Unified against Proposition 32, labor works to get out the vote
One of the biggest ironies of Campaign 2012 may be that an initiative intended to undercut labor ended up galvanizing it.
On Tuesday, labor unions fanned out across precincts in the final push of a massive get-out-the-vote operation built in large part to defeat Proposition 32, a ballot measure that could sharply rein in its political clout in California.
In the process, the intense effort could make the difference in a number of tight contests up and down the ballot, including that of Gov. Jerry Brown's tax-hike initiative, Proposition 30.
Steve Smith, a spokesman for the California Labor Federation, said unions started their political efforts months early this year, canvassing work sites throughout the summer -- well before the traditional Labor day kickoff. He said the federation gave local unions volunteer quotas for the first time, yielding more than 30,000 campaign workers.
Unions also helped to bankroll an effort to increase turnout among Latinos. The group Mi Familia Vota said it expected to deploy 500 people on election day to knock on doors in Los Angeles to get voters to the polls.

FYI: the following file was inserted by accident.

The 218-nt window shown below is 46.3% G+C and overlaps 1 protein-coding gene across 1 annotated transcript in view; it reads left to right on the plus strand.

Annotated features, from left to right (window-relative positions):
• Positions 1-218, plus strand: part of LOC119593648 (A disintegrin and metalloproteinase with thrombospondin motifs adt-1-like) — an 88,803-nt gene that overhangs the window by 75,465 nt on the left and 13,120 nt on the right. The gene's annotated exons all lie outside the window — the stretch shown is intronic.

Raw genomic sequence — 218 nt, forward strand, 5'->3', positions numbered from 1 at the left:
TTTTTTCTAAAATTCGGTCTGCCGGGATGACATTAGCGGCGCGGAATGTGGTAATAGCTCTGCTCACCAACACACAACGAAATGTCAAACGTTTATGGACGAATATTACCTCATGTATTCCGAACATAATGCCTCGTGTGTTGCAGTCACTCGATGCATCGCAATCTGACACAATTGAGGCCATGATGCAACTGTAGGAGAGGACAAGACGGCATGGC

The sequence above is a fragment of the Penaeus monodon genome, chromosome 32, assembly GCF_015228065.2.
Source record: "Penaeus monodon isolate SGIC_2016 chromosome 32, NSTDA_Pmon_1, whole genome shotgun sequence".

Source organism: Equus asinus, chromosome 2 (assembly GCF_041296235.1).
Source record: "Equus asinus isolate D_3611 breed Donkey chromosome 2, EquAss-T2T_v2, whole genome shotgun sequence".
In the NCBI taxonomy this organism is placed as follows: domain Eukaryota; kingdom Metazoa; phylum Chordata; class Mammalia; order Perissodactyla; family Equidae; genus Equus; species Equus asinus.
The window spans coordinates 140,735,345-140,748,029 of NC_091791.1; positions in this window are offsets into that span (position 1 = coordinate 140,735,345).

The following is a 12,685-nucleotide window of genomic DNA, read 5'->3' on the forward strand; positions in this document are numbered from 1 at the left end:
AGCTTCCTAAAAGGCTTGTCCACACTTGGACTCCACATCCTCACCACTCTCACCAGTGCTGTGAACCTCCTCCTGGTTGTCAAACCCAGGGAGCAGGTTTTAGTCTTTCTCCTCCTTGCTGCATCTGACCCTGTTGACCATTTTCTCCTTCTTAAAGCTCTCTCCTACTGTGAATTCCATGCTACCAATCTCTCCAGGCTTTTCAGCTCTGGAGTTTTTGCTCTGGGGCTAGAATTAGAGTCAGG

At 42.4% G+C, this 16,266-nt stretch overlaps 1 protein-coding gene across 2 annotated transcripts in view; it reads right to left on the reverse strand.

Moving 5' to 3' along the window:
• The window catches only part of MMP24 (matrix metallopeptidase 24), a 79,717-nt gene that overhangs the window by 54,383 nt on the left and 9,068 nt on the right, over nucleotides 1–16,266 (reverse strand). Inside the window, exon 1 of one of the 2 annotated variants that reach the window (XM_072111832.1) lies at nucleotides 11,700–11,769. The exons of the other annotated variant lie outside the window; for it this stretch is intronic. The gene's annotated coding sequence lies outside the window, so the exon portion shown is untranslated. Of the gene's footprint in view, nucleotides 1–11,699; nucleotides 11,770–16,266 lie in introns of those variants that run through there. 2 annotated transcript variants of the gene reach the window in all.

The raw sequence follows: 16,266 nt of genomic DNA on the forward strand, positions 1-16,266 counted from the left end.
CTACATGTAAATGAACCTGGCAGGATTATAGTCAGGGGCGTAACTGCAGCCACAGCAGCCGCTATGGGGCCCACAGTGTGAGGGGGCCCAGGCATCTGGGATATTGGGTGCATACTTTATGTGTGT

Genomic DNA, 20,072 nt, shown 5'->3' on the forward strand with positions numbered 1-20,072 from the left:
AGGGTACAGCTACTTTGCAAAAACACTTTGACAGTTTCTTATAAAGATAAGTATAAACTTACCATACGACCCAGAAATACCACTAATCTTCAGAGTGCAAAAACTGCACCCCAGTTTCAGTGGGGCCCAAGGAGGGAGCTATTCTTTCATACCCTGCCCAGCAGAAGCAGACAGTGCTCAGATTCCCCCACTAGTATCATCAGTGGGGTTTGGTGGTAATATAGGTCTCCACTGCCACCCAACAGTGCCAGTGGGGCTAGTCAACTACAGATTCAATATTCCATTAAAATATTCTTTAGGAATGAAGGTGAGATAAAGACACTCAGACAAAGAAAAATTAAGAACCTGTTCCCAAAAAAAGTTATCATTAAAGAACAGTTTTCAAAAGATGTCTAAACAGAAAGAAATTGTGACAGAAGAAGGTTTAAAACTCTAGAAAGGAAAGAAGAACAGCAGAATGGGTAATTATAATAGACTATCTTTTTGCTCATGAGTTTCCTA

The unions' opponents — Republican donors, anti-tax activists and business executives — have focused their resources on television and radio, investing tens of millions of dollars in ads to boost support for Proposition 32 and attack Brown's tax initiative. The state GOP has set up a dozen offices across the state, although party officials said they lacked the resources to match labor's ground game.
Recent polls showed Proposition 32 languishing and Proposition 30 slipping below the 50% threshold.
-- Michael J. Mishak in Sacramento
Photo: A man hands out signs at a rally in Los Angeles earlier this month. Credit: Reed Saxon/Associated Press